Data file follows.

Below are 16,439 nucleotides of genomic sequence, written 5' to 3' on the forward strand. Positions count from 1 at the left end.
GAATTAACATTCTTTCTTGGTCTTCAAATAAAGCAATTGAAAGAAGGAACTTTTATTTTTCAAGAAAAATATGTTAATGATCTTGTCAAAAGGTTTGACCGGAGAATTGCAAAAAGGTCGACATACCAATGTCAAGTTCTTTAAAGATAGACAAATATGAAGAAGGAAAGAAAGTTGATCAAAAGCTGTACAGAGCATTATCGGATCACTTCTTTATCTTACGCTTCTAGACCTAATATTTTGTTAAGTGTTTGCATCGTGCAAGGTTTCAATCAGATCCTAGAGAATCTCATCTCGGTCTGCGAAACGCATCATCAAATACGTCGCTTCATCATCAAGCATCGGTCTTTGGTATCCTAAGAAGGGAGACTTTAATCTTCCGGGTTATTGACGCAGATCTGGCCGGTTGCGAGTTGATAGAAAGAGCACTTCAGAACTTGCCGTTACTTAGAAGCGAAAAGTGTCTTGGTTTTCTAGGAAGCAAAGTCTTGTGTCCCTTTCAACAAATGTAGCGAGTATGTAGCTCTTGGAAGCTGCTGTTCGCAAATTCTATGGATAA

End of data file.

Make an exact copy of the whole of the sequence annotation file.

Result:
Below are 16,439 nucleotides of genomic sequence, written 5' to 3' on the forward strand. Positions count from 1 at the left end.
GAATTAACATTCTTTCTTGGTCTTCAAATAAAGCAATTGAAAGAAGGAACTTTTATTTTTCAAGAAAAATATGTTAATGATCTTGTCAAAAGGTTTGACCGGAGAATTGCAAAAAGGTCGACATACCAATGTCAAGTTCTTTAAAGATAGACAAATATGAAGAAGGAAAGAAAGTTGATCAAAAGCTGTACAGAGCATTATCGGATCACTTCTTTATCTTACGCTTCTAGACCTAATATTTTGTTAAGTGTTTGCATCGTGCAAGGTTTCAATCAGATCCTAGAGAATCTCATCTCGGTCTGCGAAACGCATCATCAAATACGTCGCTTCATCATCAAGCATCGGTCTTTGGTATCCTAAGAAGGGAGACTTTAATCTTCCGGGTTATTGACGCAGATCTGGCCGGTTGCGAGTTGATAGAAAGAGCACTTCAGAACTTGCCGTTACTTAGAAGCGAAAAGTGTCTTGGTTTTCTAGGAAGCAAAGTCTTGTGTCCCTTTCAACAAATGTAGCGAGTATGTAGCTCTTGGAAGCTGCTGTTCGCAAATTCTATGGATAA